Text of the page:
3 Summit High School students earn high scores at Colorado Thespian Conference
International Thespian Festival awaits them in June
A trio of Summit High School students will be headed to the International Thespian Festival at Indiana University in Bloomington in June. The three all received superior scores — the highest possible — at the Colorado Thespian Conference in December.
Over 5,600 high school students from Colorado, Wyoming and New Mexico attended the Denver conference. It was the first time sophomore Julissa Espinoza participated in the competition, even though she has been doing theater since she was 6 and was aware of ThesCon from her sister.
She mistakenly thought the event was later in December than it actually was, so she had to scramble and found the song “Nothing” from “A Chorus Line” to perform.
“For me, it was really nerve-wracking because I had approximately two days to learn and actually prepare that song,” Espinoza said. “So, I was petrified.”
Yet, Espinoza’s jaw dropped when Summit High School drama teacher Caroline Hesford told her about score.
Meanwhile, it was the third time at the conference for senior Mikaela Clark and junior Maggie Fisk.
Clark has performed a musical piece all three years. She did “I Could Be Jewish for You” the year prior and “Gimme Gimme” from “Thoroughly Modern Millie” before that. Wanting something different than comedic or romantic songs, she performed the track “Me and the Sky” from “Come From Away.”
The musical follows what happened in Gander, Canada, after the Sept. 11 attacks, and the song is performed by Beverley Bass, who was the first female captain of a commercial plane for American Airlines in real life.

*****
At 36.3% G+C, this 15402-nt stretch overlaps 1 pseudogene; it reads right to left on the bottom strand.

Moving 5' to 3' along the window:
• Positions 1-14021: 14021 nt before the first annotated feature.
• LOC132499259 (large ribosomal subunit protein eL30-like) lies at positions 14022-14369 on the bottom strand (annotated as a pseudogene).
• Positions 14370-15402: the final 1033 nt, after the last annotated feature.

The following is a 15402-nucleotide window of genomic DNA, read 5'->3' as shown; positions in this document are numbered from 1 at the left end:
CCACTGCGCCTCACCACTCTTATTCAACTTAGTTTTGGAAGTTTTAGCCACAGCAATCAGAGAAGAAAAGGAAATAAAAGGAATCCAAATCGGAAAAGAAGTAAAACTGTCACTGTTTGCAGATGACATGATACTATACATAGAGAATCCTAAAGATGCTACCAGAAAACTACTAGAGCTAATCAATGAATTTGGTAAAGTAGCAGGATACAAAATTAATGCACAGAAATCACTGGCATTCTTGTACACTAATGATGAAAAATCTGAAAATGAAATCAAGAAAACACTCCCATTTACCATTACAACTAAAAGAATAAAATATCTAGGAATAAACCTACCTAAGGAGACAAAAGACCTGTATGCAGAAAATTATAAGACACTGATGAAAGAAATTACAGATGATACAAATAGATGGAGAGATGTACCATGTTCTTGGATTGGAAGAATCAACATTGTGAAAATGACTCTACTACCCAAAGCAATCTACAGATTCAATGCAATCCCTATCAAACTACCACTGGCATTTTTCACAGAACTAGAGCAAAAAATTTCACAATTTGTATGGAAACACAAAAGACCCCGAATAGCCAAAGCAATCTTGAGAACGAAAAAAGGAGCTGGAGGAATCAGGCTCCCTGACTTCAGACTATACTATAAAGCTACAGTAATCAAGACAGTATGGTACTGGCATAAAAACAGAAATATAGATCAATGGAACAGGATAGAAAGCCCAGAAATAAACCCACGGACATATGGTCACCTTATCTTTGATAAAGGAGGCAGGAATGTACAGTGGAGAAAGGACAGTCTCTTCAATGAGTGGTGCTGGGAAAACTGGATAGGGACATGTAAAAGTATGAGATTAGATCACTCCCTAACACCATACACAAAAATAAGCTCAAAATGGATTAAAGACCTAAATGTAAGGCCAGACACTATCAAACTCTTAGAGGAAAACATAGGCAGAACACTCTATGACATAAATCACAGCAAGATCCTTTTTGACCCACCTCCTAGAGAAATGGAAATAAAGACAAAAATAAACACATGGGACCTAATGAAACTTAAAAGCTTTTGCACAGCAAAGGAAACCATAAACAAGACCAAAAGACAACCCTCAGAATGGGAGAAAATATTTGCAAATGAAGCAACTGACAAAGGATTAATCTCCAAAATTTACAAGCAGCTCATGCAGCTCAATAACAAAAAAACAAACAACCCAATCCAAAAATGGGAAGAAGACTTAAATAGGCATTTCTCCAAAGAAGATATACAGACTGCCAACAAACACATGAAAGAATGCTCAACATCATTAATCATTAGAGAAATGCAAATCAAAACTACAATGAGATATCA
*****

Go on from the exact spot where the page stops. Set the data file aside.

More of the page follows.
“This piece is about growing up and becoming a mother, and it’s more serious, but it’s definitely not a romance song,” Clark said. “It’s about finding yourself.”
The 2020 conference was virtual, and the students were excited for it to be back in person again. In addition to the competition, they especially enjoyed the chance to take classes at the convention again. For instance, Clark was able to do mime work and learn choreography from Broadway actors in “Moulin Rouge! The Musical.”
“It’s really cool to be in person because you get live feedback from professionals in the industry who can help you find your strengths and weaknesses and work with them,” Clark said.
Both her and Espinoza did voice classes, as well. All were grateful for the opportunity to further hone their passion, and Espinoza called ThesCon a life-changing experience.
“The community there is absolutely amazing,” Espinoza said. “Everyone there is so loving and so caring, and the trust you gain there is amazing.”
Fisk was the only one of the three to do a piece from a play, opting for a monologue from “Shakespeare for my Father” by Lynn Redgrave. It was recommended to Fisk by Hesford, and the subject matter struck a chord with the student. The play is about Redgrave’s relationship with her father and mourning his absence.
“It was a good mix between lighthearted and dramatic,” Fisk said. “It was definitely a challenge for me to be able to portray those emotions in an authentic way.”
Fisk handled the challenge well, as she was one of roughly 20 students out of all competitors to be picked to perform on the main stage of the Bellco Theatre. The showcase has all of the selected students do their same pieces to close out the multiday convention.
“It was really amazing to meet all of the other talented high school kids who made it to the main stage,” Fisk said.
Support Local Journalism
Support Local Journalism
As a Summit Daily News reader, you make our work possible.
Summit Daily is embarking on a multiyear project to digitize its archives going back to 1989 and make them available to the public in partnership with the Colorado Historic Newspapers Collection. The full project is expected to cost about $165,000. All donations made in 2023 will go directly toward this project.
Every contribution, no matter the size, will make a difference.